Why that assumption was wrong, and why federal aviation officials signed off on the 787's lithium-ion battery system design, are the subject of a two-day hearing before the National Transportation Safety Board in Washington, D.C.
"We are looking for lessons learned, not just for the design and certification of the failed battery but also for knowledge that can be applied to emerging technologies going forward," Deborah Hersman, chairman of the NTSB, said at the beginning of Tuesday's session. That said, Hersman and other NTSB officials were pointed in their questions of Boeing and the FAA.
The hearing continues Wednesday and comes as 300 Boeing employees around the world work to retrofit 787s with a redesigned battery system. The Federal Aviation Administration signed off on that new system Friday, essentially clearing the 787 to return to passenger service after a three-month grounding.
But while the FAA approved Boeing's redesigned lithium-ion battery system, NTSB investigators have yet to find the cause of a Jan. 7 battery failure aboard a 787 parked in Boston. NTSB investigators have said the battery short-circuited, causing it to smoke and burn.
When the 787 system was first conceived, Boeing and battery-maker GS Yuasa were less concerned with short-circuiting than with overcharging. They deemed short-circuiting unlikely over the life of the 787 fleet.
"Our belief ... was that any form of internal short circuit could lead to venting of that cell and release of the electrolyte but nothing more than that," testified Mike Sinnett, Boeing's chief engineer for the 787.
Boeing calculated that the odds of a battery spilling flammable fluid, which occurred in the Boston incident, was one in 1 billion. The odds of a less-severe failure in which a battery overheated and emitted smoke or gas was one in 10 million, Boeing determined.
The model had less than 52,000 hours of fleet-wide flying time when the Jan. 7 short circuit took place. That event was followed by a Jan. 16 incident in Japan involving a 787 operated by All Nippon Airways.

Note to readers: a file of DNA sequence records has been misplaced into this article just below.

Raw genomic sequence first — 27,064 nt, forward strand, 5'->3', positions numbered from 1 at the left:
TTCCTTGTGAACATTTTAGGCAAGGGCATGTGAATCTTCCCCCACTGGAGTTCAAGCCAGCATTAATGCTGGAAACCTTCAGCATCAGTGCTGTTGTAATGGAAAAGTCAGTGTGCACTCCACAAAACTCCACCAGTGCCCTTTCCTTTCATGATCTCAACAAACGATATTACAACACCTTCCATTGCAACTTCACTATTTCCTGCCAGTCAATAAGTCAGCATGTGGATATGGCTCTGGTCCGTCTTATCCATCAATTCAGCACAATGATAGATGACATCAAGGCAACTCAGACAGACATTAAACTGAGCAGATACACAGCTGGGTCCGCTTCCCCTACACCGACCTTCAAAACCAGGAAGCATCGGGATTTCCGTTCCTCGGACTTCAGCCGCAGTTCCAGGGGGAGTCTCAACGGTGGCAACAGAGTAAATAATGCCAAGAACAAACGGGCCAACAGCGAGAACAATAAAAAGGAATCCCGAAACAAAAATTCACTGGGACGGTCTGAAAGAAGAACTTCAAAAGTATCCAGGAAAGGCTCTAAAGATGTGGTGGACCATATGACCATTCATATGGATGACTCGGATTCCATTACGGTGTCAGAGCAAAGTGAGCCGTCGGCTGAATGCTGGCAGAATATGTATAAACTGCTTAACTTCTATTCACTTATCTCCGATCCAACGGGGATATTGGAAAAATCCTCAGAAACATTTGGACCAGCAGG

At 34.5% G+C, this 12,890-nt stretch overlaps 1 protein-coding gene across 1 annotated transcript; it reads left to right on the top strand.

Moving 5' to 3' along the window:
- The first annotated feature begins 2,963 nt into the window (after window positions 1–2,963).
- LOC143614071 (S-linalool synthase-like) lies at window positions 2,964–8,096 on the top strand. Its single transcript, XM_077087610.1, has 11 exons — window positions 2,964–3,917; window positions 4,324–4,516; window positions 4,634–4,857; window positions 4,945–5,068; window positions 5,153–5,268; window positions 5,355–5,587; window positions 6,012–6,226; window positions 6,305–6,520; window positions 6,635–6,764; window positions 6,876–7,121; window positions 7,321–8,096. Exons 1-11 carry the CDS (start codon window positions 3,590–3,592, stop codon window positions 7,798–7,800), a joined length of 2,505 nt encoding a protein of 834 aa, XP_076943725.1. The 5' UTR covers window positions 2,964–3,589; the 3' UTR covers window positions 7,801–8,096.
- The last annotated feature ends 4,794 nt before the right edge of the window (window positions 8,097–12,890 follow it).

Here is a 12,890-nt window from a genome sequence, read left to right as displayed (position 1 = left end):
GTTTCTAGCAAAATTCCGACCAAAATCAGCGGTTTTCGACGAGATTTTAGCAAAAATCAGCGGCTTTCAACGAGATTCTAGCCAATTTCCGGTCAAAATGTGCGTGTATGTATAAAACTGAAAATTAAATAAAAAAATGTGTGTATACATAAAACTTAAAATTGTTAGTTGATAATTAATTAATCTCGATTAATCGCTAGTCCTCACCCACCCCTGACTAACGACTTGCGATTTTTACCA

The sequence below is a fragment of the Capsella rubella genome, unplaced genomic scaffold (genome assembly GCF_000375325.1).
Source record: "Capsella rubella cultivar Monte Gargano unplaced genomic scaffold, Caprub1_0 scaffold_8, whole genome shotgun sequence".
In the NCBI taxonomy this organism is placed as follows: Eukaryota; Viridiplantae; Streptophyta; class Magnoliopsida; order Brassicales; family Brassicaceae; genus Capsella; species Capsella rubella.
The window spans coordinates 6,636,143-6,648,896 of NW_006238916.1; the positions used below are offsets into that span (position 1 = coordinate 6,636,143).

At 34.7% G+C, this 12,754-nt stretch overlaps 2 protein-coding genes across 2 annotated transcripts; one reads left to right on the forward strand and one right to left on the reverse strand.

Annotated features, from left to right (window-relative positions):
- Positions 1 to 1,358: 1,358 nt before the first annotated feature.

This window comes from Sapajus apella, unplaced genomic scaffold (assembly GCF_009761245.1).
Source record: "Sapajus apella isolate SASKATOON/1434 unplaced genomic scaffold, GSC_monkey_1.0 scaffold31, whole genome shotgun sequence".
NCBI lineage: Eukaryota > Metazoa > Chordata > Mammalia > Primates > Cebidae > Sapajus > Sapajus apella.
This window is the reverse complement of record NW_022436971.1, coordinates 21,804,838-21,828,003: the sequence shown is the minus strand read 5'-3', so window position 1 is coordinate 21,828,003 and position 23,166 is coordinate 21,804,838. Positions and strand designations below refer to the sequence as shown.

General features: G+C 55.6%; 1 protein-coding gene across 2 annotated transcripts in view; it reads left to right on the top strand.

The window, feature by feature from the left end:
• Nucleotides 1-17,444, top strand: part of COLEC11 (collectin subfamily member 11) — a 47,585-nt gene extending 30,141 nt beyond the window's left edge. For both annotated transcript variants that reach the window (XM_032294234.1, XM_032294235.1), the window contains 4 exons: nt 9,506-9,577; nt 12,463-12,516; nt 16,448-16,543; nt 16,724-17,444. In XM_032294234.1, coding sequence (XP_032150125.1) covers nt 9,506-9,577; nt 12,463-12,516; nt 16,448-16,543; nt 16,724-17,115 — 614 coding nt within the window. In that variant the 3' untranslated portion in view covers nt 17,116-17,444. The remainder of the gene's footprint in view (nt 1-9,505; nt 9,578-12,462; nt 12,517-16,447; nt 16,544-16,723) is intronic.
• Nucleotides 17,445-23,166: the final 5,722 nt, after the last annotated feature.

Steve Boyd, manager of the FAA's airplane and flight crew interface branch, declined to speculate how dangerous the Jan. 7 battery failure would have been to the aircraft had it been in flight and not parked.
"I don't know how to make that judgment," Boyd said. "It's difficult for us to extrapolate from that event."
Boyd voiced confidence in Boeing's test process, in which FAA specialists were involved. That testing included shooting a nail into a lithium-ion battery to simulate a short circuit. The battery didn't burn in that test.
"We believed Boeing's approach was a reasonable approach to show compliance," Boyd said.
A 2009 fire at a company that made components for the lithium-ion batteries was caused by an internal short circuit, the same circumstance that triggered a January fire that led to the plane's grounding.
Details of thate fire at a plant in Arizona were contained in records released Tuesday as the NTSB opened the hearing.
After the 2009 fire at Securaplane Technologies, a division of Christchurch, England-based Meggitt, Boeing made several design changes to the battery to ensure it couldn't be recharged too quickly, according to the NTSB documents. The aircraft manufacturer didn't alter its assumption that an internal short-circuit couldn't trigger a fire.
Boeing conducted "state-of-the-art" testing of the Dreamliner and its battery system, Sinnett said.
In light of the two battery failures, "I think we may apply tighter test criteria," he said.
Other certification issues that might arise at the hearing include the battery's standards, set by the FAA, and Boeing's use of its own employees to sign off on some of the initial FAA certification tests. The FAA allows engineers from aircraft manufacturers such as Boeing to sign off on designs because the agency lacks the resources and expertise. The agency retains the final authority to approve designs.
A panel of government and industry experts, including FAA and Boeing representatives, devised more rigorous testing standards for lithium-ion batteries in 2008, according to safety board documents. Those standards weren't applied to the 787 because the FAA had already set conditions on its batteries, according to the documents.
The FAA didn't update battery requirements after the new standards were written because it didn't believe that the 787's battery was unsafe, Ali Bahrami, manager of the agency's Transport Airplane Directorate, said at the hearing.
Boeing has more than 800 orders for the mostly composite 787. Company officials said last week they still plan to boost production on the 787 to a pace of 10 jets monthly by the end of 2013. Boeing reports first-quarter earnings on Wednesday.
Bloomberg News contributed to this report.
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